"He just glowed," says Patricia O'Brien. "I have been to many of these dinners, and I have never seen anybody get a standing ovation."
Tom Frederick, a Reader circulation driver, was dropping off papers at an Italian beef stand in the 1000 block of West Taylor last Thursday night when someone in a car parked in the lot there started shooting at another car in the same lot. Frederick couldn't duck fast enough. He was hit just above the left knee, and though the bullet's still there, he was able to lean on a cane and walk out of Cook County Hospital a few hours later. The ambulance came at once, and an arrest was made within hours. Another nice part of the story is that someone who lives by the beef stand and saw what happened called the Reader to say that he and his neighbors wanted to take up a collection. They figured that our drivers are part-timers and might not have health insurance. Frederick's covered, but the gesture's deeply appreciated.
A clarification. Writing two weeks ago about the late Ted Shen, a long-time Reader contributor, I reported that he and his family came to the U.S. "from China." Let me be more precise. Shen was born in Taipei and came here from Taiwan. Both his 1971 certificate of naturalization and his 1994 American passport identify his country of origin as China, but these documents reflect this country's one-China policy. When Shen was growing up, that China was the Republic of China, commonly known as Taiwan. In 1971 the United Nations ousted the Chinese delegation from Taipei in favor of one from Beijing, and in 1979 the United States formally recognized the People's Republic of China.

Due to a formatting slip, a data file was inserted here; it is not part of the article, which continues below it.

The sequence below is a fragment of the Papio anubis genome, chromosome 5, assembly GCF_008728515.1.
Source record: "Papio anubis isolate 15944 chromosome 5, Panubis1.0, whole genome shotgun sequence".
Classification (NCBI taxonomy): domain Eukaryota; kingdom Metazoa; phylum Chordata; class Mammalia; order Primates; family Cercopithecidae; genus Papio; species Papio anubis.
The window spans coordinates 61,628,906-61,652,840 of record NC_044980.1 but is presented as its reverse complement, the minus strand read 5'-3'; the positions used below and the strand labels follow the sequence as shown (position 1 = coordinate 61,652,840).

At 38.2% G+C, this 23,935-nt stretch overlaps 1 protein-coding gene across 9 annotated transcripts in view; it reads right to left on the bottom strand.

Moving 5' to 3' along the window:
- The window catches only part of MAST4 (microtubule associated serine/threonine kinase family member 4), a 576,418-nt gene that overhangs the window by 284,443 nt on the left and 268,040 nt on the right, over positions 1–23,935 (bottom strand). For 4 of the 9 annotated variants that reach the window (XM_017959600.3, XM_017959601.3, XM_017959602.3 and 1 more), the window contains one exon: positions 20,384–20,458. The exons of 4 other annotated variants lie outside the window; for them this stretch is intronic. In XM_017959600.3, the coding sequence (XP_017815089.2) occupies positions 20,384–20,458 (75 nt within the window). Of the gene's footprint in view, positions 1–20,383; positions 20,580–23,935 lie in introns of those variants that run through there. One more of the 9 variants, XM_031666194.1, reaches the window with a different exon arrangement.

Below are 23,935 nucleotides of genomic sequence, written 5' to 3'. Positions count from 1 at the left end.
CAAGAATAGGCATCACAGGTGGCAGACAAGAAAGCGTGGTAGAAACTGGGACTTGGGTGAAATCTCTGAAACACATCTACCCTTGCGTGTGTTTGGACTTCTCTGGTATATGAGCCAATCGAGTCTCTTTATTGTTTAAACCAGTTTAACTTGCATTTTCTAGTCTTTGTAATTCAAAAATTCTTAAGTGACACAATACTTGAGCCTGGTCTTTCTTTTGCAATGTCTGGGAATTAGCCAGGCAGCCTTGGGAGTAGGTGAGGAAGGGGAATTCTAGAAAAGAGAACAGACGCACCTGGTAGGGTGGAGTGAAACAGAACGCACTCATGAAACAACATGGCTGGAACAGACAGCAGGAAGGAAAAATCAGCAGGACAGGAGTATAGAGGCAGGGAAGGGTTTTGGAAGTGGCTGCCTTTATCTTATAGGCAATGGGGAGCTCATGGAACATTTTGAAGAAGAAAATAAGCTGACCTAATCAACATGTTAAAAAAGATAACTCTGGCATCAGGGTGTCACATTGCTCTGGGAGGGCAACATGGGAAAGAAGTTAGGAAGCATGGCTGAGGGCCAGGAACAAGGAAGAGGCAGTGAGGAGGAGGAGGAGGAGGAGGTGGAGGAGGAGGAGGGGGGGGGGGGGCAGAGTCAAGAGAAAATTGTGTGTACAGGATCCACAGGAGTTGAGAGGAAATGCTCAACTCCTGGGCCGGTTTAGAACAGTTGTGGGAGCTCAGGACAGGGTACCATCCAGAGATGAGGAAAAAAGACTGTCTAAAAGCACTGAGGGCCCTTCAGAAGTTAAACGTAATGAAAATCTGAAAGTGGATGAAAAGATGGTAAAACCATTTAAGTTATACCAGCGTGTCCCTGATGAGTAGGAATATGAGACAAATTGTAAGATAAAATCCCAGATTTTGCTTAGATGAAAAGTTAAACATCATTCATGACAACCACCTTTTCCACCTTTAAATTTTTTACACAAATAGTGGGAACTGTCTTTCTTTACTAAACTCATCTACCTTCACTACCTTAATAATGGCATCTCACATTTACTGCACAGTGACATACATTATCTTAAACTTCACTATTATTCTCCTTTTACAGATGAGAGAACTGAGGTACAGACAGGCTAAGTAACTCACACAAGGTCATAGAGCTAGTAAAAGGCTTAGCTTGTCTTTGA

A correction: the soccer game between Uruguay and Mexico in Soldier Field I mentioned last week was won by Uruguay.
Blackest night and deepest sorrow
Crush a city come unstrung.
But next spring they might start 4-0.
The century is young.
Art accompanying story in printed newspaper (not available in this archive): photo/Ole Mortenson--Tilsted.com.